An Interview with Dr. Ivo Robotnik

There’s something to be said for the Robotnik homestead. At first the automated sidewalks, glowing purple water spilling out of anthropomorphic fountains and robotic animals (often termed “badnicks” by Robotnik’s detractors) are a bit discomforting, like you’ve suddenly stepped into some alien world where evolution has progressed not on the cellular level, but on that of the microprocessor. There is nothing to be seen, heard or felt that could be called “natural” in the strictest sense; even the air you breathe is processed, circulated through and artificially “purified” by a highly sophisticated network of intermingled shafts running overhead and down the walls. But at the same time, there’s a strange sense of peace, of tranquility; the estate seems a physical manifestation of the peace of mind achieved by the greatest zen master. Everything flows; everything works. Gone is nature’s random whimsy, its tendency toward chaos.

Order. Order, logical and consistent, scientific and clean, is a way of life in the home of Dr. Ivo Robotnik, founder and CEO of Robotnik Industries, Inc. I’d come at Dr. Robotnik’s invitation to clear the air in the wake of the most recent of what his company labels as attacks by anarchist eco-terrorists.

LJ: So let’s get right to the main issue everyone wants to talk about right off the bat: Sonic the Hedgehog. You certainly have a history with him by now. How does it feel to have a nemesis?

Robotnik: (laughs) Well, I wouldn’t call him so much a personal nemesis as a terrorist threat to every advanced nation around the globe. But true, it has gotten personal in the past decade.

LJ: You first encountered Sonic during a venture on South Island. According to videos his organization released to the press, your company was using the Chaos Emeralds as a power source and turning animals into robots. I know you responded to those allegations before, but would you like to remind us of the issues?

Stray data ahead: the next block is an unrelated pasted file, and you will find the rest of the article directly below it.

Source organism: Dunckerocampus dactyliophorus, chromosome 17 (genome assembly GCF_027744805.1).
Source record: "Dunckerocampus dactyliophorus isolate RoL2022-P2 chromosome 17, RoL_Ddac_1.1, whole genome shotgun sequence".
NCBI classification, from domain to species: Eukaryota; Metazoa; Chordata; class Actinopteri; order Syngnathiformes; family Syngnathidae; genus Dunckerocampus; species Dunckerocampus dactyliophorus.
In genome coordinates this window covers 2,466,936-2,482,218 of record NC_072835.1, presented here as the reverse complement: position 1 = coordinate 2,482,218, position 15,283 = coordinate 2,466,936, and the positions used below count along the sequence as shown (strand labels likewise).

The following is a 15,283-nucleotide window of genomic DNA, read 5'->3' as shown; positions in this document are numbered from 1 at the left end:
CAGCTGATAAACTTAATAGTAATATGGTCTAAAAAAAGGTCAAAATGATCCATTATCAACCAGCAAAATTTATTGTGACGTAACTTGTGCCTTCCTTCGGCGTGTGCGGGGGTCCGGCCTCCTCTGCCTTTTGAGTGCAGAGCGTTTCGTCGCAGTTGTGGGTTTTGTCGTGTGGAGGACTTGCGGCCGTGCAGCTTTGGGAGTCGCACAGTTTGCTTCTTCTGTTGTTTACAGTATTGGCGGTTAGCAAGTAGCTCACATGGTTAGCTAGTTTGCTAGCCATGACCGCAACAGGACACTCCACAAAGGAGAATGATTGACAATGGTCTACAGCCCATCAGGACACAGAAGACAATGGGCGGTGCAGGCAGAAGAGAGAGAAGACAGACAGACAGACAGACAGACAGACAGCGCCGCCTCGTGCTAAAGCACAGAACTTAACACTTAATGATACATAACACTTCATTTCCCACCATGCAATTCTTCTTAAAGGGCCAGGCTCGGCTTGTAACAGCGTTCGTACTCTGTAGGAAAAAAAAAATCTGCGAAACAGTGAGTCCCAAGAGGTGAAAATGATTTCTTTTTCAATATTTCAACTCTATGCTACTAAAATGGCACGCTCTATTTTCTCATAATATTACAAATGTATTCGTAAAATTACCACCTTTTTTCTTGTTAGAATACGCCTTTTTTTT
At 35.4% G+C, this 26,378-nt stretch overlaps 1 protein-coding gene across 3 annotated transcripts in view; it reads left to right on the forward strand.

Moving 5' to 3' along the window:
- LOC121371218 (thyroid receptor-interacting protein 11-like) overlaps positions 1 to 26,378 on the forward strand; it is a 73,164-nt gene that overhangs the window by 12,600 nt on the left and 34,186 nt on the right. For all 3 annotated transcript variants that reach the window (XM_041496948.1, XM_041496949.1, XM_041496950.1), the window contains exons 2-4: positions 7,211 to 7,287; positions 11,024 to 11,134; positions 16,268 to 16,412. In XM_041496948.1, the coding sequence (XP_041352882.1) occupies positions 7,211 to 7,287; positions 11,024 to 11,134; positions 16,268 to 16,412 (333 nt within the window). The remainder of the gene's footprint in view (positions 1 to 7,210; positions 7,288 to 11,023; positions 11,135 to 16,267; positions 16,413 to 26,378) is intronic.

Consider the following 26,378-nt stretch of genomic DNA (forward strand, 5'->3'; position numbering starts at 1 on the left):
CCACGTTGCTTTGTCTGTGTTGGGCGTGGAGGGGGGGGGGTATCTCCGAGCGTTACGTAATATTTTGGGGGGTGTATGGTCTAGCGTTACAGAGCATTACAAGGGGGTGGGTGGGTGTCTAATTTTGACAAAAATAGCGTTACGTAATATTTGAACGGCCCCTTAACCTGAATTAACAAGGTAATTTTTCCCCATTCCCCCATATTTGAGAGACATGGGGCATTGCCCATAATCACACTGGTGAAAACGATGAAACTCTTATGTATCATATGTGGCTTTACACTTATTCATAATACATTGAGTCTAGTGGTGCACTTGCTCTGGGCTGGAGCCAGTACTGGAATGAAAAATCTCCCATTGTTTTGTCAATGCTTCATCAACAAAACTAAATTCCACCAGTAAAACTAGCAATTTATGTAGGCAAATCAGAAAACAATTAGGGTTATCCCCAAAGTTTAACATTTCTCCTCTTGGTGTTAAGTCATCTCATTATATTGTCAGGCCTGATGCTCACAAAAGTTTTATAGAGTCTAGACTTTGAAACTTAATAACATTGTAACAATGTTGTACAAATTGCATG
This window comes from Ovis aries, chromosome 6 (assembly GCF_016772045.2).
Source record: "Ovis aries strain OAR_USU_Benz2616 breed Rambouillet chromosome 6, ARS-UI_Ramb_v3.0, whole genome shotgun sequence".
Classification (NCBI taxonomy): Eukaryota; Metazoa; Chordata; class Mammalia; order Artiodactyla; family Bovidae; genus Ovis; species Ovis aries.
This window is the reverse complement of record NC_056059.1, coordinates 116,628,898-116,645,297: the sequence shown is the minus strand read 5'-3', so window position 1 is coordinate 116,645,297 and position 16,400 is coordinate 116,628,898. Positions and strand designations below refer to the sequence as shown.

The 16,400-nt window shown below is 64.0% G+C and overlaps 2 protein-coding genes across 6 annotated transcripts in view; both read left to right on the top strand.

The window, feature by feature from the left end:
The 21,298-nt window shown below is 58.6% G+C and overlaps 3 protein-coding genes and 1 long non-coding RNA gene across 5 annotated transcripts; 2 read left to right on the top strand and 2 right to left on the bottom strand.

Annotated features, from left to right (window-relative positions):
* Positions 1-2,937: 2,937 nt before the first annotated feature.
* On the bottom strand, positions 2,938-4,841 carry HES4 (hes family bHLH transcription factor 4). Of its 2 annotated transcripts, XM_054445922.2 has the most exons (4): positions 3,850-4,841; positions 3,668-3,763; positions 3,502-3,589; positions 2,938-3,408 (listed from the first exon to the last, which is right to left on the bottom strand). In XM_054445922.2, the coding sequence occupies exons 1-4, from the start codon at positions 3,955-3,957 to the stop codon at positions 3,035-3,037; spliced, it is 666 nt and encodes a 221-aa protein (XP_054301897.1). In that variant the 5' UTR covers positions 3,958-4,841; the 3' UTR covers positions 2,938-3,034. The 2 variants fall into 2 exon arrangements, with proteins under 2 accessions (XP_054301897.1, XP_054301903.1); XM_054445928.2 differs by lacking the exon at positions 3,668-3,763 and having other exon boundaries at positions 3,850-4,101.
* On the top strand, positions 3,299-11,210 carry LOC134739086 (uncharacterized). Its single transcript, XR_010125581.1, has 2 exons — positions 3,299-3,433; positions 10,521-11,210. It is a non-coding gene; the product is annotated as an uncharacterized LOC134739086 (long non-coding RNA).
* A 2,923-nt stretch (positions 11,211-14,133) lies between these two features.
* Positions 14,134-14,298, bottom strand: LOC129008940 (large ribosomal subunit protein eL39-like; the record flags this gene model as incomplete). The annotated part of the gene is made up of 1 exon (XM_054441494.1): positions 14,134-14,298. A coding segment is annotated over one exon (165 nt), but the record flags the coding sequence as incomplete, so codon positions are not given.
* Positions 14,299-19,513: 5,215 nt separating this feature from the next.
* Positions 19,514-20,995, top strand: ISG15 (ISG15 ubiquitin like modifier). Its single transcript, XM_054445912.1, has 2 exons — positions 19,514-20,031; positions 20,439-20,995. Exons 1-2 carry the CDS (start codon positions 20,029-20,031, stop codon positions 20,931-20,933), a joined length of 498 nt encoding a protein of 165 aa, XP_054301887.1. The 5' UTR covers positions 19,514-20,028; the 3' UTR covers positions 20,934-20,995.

Robotnik: Certainly. We acquired the rights to operate on South Island from the Moebian government, of course. I personally presented the legal permits in court.

LJ: And what was your purpose there?

Robotnik: We were attempting to find the Chaos Emeralds. We had reason to believe six of them (Ed. Note: There are currently believed to be seven Chaos Emeralds, as well as seven Master Emeralds that draw power from them.) would be found on South Island. You can understand how attractive an energy source like that is to a company like ours, so we really put a lot of effort into finding them.

LJ: Right, and your company has been criticized for trying to use the Chaos Emeralds as an energy source.

Robotnik: We have, yeah, though I don’t really understand it. I mean, no one’s using them, and they’re an infinite energy source, so it’s not like we’re going to use them up. I mean, that’s the definition of an infinite energy source: you can just keep using them forever. It’s a lot better than having to burn fossil fuels.

LJ: There were also the allegations you were turning animals into robots.

Robotnik: And we were, but that was portrayed in a horribly biased fashion in the media. You see… I mean, the thing is, I’m an environmentalist. (laughs)

LJ: Do you care to explain that statement?

Robotnik: Sure. It’s like this… See, animals are dying out all over the world every day. I mean, it’s evolution, survival of the fittest in a sense, and not everything’s going to be able to adapt on its own. That’s sad. So what we do is help animals evolve via technology, give them that fighting edge so wildlife can continue existing in the twenty-first century.

LJ: Many of your critics point to the fact that “helping animals evolve via technology” usually includes military applications.

Robotnik: Well, that’s evolution too. I mean, look at a bunny. It’s cute and cuddly, but it’s not very threatening. Now, make it weigh three tons, able to jump nine feet horizontally and let it, say, fire carrot missiles out of its mouth, and now you’ve given it a fighting chance against predators.

LJ: Your critics have also pointed out that sometimes these “upgrades” cross boundaries between species–for example, a robotic ape will house a turtle or bird inside its shell.

Robotnik: I know, but you have to think about what’s best for the poor thing. I mean, some species are just better adapted to live in some environments. (shrugs)

LJ: Still, some have a problem with what they term as “disturbing the natural order.”